Jim Caldwell will remain Baltimore's offensive coordinator next season.
Caldwell moved from quarterbacks coach to offensive coordinator on Dec. 9 after coach John Harbaugh fired Cam Cameron.
With Caldwell directing the offense, the Ravens have won three straight playoff games to advance to the Super Bowl for the first time since the 2000 season. This is the first time Caldwell has served as an offensive coordinator at any level.
Harbaugh said Caldwell will be the team's offensive coordinator "hopefully into the foreseeable future."
Brigance remains inspiration to Ravens
O.J. Brigance is going back to the Super Bowl with the Ravens, a model of toughness and perseverance.
On Sunday, in a wheelchair as he battles Amyotrophic Lateral Sclerosis, the former Baltimore linebacker presented the Lamar Hunt trophy to the team after it beat the Patriots 28-13 for the AFC championship.
Using a communication device that translates his thoughts, Brigance, now a senior advisor to player development for the Ravens, had this to say:
"Congratulations to the Baltimore Ravens. Your resiliency has outlasted your adversity. You are the AFC Champions. You are my mighty men."
In 2007, Brigance was diagnosed with ALS, also known as Lou Gehrig's Disease. In his current position, he helps the athletes in all phases of their careers.
He was part of the Ravens team that won the Super Bowl in the 2000 season, starring on special teams.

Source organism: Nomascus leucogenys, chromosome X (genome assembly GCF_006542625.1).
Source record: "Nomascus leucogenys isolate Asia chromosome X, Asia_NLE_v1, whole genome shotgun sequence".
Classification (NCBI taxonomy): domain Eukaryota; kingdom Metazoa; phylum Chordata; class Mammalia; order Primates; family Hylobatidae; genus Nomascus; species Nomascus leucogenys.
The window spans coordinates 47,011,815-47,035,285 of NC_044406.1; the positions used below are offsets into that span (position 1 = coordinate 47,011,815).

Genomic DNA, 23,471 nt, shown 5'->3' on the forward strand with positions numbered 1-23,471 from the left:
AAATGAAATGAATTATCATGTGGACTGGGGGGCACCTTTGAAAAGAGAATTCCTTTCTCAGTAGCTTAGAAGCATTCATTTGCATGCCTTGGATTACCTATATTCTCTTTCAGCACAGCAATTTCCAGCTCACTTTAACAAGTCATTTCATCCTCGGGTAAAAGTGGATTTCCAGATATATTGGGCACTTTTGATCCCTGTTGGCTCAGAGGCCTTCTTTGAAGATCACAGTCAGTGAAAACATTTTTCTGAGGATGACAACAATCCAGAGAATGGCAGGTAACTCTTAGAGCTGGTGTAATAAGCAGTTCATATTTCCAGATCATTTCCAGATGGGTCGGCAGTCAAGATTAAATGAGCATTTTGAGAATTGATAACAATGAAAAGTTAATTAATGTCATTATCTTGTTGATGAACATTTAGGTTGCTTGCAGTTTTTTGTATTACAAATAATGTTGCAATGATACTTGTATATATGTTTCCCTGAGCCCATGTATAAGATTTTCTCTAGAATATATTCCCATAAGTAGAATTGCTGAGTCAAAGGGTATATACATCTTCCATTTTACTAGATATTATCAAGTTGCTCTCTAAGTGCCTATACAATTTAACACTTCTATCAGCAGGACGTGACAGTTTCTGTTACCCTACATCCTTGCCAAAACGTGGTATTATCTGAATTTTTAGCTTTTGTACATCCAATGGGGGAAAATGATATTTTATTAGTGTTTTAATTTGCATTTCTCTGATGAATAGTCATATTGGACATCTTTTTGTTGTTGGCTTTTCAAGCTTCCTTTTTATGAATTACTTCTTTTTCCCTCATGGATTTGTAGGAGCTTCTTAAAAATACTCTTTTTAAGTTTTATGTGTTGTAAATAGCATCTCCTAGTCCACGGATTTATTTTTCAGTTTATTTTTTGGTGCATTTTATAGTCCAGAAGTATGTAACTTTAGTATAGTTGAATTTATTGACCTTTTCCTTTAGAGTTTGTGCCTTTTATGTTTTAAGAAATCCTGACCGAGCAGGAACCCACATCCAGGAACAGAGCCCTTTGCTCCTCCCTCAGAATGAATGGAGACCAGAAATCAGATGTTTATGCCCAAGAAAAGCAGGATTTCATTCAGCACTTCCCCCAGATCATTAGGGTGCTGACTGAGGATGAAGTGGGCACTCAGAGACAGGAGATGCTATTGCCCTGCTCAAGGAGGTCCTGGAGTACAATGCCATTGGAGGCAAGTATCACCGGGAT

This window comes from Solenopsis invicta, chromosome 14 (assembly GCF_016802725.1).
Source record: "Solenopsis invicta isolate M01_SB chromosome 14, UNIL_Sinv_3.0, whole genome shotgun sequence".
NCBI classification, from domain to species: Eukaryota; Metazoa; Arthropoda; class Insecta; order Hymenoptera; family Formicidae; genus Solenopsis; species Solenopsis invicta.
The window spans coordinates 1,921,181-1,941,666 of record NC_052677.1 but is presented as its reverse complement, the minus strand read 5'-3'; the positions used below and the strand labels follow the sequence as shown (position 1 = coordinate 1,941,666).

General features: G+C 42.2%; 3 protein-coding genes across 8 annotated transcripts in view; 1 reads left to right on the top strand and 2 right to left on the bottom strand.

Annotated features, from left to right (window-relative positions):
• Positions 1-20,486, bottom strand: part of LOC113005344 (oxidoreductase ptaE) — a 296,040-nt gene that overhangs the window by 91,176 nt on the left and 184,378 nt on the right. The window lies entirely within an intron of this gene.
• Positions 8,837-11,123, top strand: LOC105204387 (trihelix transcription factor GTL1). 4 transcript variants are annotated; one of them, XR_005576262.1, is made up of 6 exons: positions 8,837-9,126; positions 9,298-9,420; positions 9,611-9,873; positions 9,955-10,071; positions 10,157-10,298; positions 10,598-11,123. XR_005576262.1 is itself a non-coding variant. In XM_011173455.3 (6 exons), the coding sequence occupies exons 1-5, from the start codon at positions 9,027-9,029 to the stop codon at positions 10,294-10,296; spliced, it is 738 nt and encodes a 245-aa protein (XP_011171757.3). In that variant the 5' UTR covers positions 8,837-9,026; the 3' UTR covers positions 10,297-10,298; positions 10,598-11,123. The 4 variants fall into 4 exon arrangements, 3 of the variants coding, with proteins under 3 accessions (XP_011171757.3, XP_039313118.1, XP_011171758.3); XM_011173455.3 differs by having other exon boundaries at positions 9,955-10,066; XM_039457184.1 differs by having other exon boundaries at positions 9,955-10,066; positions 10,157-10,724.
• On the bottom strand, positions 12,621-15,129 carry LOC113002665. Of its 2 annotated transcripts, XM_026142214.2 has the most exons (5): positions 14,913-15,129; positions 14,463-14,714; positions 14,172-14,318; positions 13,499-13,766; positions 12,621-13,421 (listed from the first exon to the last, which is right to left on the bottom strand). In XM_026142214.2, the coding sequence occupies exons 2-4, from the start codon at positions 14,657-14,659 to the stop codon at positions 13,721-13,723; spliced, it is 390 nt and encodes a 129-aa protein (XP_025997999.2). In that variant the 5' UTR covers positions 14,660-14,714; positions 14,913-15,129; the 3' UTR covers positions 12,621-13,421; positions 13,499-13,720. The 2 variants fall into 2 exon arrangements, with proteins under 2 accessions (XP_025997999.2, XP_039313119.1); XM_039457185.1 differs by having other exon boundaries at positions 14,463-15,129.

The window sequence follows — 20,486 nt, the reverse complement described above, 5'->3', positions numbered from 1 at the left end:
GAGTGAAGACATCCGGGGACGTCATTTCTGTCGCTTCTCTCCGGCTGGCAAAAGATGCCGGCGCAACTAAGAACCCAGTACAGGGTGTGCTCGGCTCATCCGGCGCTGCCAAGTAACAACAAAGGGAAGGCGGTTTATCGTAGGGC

Now he inspires them.
"Every day I came out and told O.J. that you're my greatest motivation," said linebacker Ray Lewis, the only active Raven who played on that championship team.
Ravens savor long-awaited return
When the Ravens last went to the Super Bowl, Art Modell was owner of the team and Brian Billick was the coach.
Now, 12 years later, they're back with owner Steve Bisciotti, Harbaugh and one significant link to both teams: Lewis.
Sunday's victory ended a lengthy dry spell for a franchise with one Super Bowl appearance in 17 years of existence.
The magnitude of the accomplishment hadn't quite sunk in Monday.
Said quarterback Joe Flacco, "We're still on a little bit of a high … I don't know if anybody quite believed it yet, but it's pretty real."
Brady's slide draws ire of safety Pollard
foot-up slide in the AFC title game did not sit well with Baltimore strong safety Bernard Pollard.
During the final minute of the first half, Brady slid at the end of a run. The quarterback's upraised leg hit onrushing Ravens free safety Ed Reed, who was not injured.
But Pollard believes Brady should be disciplined by the NFL, which levies fines to defensive players for hits.
Pollard said, "If you want to keep this going in the right direction, everyone should be penalized for their actions."
He said Brady "knew what he was doing. It has to go both ways."